Nomura plans $5.6 bn share sale, second post-Lehman

Nomura plans $5.6 bn share sale, second post-Lehman

Tokyo: Nomura Holdings said it would raise up to $5.6 billion in its second share sale since it bought the European and Asian operations of failed investment bank Lehman Brothers.

Japan’s largest brokerage said it would use the funds for investments and loans to its subsidiaries in Asia, Europe and the US as well as to meet expected regulatory changes amid a move globally to push banks to bolster their capital.

“In addition to strengthening our global business base, the capital raising is intended to respond to recent regulatory moves to tighten capital requirements for global financial institutions," said Nomura spokesman Kenji Yamashita.

Nomura, which raised 280 billion yen earlier this year in its first share offering in two decades, said in a filing notice to Japan’s financial regulator it would raise up to 511 billion yen in an offering of 400 million common shares overseas and an undisclosed number of shares in Japan.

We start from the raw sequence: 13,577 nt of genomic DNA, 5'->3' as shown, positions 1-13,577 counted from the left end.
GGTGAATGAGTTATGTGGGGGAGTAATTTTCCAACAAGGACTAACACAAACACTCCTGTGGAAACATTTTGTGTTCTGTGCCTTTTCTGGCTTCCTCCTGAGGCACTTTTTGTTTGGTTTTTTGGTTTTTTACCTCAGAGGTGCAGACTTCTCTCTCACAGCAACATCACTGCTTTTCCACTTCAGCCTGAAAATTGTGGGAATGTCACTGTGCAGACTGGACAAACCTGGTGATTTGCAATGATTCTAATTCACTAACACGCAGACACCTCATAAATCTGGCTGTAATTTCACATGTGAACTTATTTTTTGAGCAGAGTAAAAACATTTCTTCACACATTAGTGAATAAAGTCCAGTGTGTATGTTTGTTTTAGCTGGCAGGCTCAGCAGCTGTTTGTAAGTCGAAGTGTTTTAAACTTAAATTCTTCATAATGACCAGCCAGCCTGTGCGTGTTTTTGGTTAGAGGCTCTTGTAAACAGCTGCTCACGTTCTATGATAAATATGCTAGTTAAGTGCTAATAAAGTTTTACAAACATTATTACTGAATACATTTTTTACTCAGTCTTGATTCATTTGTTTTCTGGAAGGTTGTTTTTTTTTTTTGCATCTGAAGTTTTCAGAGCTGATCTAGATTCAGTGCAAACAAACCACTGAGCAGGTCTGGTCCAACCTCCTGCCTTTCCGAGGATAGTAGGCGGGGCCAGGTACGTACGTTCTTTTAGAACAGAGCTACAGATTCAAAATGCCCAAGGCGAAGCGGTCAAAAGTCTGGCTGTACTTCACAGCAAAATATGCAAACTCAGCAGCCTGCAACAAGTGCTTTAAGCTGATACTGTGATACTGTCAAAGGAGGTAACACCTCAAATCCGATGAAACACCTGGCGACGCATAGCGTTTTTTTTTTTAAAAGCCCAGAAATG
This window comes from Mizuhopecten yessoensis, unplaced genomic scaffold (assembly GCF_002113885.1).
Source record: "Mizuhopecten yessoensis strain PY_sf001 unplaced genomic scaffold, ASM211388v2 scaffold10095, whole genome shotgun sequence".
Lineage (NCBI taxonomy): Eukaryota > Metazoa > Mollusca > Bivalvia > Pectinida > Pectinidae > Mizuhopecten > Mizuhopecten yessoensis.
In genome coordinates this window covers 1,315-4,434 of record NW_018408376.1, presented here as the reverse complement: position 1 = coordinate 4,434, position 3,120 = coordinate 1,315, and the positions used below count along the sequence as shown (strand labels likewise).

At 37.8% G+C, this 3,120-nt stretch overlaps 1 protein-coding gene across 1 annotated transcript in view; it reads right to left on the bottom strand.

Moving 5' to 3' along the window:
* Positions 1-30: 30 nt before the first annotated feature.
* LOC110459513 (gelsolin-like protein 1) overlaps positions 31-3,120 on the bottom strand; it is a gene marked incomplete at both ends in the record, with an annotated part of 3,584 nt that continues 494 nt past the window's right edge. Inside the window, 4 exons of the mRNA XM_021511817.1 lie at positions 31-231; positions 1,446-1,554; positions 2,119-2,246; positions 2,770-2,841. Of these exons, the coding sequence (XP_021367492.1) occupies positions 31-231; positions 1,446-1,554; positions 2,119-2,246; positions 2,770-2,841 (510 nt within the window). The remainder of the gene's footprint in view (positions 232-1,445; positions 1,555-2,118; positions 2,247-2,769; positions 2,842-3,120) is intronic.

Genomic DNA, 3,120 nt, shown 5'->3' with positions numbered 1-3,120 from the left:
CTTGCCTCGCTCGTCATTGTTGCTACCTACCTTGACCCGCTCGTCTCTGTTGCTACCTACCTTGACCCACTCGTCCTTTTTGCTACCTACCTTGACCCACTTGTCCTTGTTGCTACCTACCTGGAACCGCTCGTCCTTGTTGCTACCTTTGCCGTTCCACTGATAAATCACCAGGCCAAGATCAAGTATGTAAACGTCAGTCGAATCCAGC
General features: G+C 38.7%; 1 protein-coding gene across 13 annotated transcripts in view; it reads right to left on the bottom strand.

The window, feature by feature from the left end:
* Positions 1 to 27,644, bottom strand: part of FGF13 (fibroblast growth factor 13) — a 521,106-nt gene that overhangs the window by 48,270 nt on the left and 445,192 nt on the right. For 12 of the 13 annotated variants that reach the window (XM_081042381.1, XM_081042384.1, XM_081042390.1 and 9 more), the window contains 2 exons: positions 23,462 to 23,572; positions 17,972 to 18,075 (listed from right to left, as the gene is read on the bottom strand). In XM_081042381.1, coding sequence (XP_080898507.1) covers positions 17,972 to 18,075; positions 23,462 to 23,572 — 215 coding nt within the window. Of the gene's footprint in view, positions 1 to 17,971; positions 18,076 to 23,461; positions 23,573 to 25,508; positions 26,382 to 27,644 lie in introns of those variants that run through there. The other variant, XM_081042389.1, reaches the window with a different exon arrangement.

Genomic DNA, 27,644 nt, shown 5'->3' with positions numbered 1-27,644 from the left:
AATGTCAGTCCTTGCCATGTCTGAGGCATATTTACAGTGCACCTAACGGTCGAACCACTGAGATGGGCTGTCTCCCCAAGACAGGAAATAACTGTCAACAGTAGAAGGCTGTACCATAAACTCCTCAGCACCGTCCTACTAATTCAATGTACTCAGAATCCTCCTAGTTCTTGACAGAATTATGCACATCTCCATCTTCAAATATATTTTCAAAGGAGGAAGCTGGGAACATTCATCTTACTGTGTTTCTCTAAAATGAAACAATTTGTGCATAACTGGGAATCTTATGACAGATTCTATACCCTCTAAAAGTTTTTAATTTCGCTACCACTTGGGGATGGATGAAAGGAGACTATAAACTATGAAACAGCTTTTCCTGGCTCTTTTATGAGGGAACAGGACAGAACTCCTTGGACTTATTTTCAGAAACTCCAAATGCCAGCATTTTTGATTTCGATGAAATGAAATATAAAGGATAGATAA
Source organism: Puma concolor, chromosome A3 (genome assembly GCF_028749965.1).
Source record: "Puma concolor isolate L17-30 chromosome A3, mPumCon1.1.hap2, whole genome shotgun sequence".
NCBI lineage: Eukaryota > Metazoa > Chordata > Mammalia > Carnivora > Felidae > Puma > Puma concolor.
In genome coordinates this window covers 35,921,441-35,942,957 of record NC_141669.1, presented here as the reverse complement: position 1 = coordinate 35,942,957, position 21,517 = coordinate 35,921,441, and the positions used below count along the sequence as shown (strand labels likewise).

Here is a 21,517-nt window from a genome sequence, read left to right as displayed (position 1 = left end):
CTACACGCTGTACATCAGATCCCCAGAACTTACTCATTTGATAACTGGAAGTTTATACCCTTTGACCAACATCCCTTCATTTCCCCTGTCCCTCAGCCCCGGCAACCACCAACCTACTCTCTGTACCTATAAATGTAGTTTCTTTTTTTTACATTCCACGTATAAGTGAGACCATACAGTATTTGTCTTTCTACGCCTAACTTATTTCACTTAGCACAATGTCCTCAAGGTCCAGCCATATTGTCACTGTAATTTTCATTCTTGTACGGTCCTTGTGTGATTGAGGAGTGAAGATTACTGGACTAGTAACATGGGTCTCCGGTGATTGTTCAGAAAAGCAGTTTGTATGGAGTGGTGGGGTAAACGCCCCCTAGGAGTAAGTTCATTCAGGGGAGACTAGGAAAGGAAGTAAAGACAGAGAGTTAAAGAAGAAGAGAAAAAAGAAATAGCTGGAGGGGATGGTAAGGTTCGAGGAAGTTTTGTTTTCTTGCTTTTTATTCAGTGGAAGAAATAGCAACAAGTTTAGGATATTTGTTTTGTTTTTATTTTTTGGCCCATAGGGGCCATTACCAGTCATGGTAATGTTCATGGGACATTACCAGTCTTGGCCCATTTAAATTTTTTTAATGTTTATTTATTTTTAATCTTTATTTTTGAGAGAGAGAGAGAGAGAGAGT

The offering comes as the G-20 grouping of rich and developing countries pushes for stronger capital ratios for banks to avoid another financial crisis. In particular, the G20 wants global banks to build extra buffers in the form of common stock.

The leaders of the G-20 countries are meeting on Thursday and Friday in Pittsburgh.

Nomura’s offering, which would boost the number of its outstanding shares by about 30 percent, could signal another round of fundraising by Japanese banks, an analyst said.

“If this materialises, the size is a big surprise, and also the timing, as they have just completed a round of fundraising," said Masahiko Watanabe, a credit analyst at Fitch Ratings in Tokyo.

“If it is true that they want to use the capital to meet potential changes in global capital requirements, this could have an impact on other Japanese banks."

Nomura fell deep into the red in the past business year as it absorbed heavy costs for the Lehman acquisitions, and after it suffered big trading losses and exposure to losses in Iceland and from swindler Bernard Madoff.

Nomura only returned to profit in its most recently quarterly results for April-June, after six quarters of losses, as it started to benefit from its purchase of Lehman assets in Asia, Europe and the Middle East.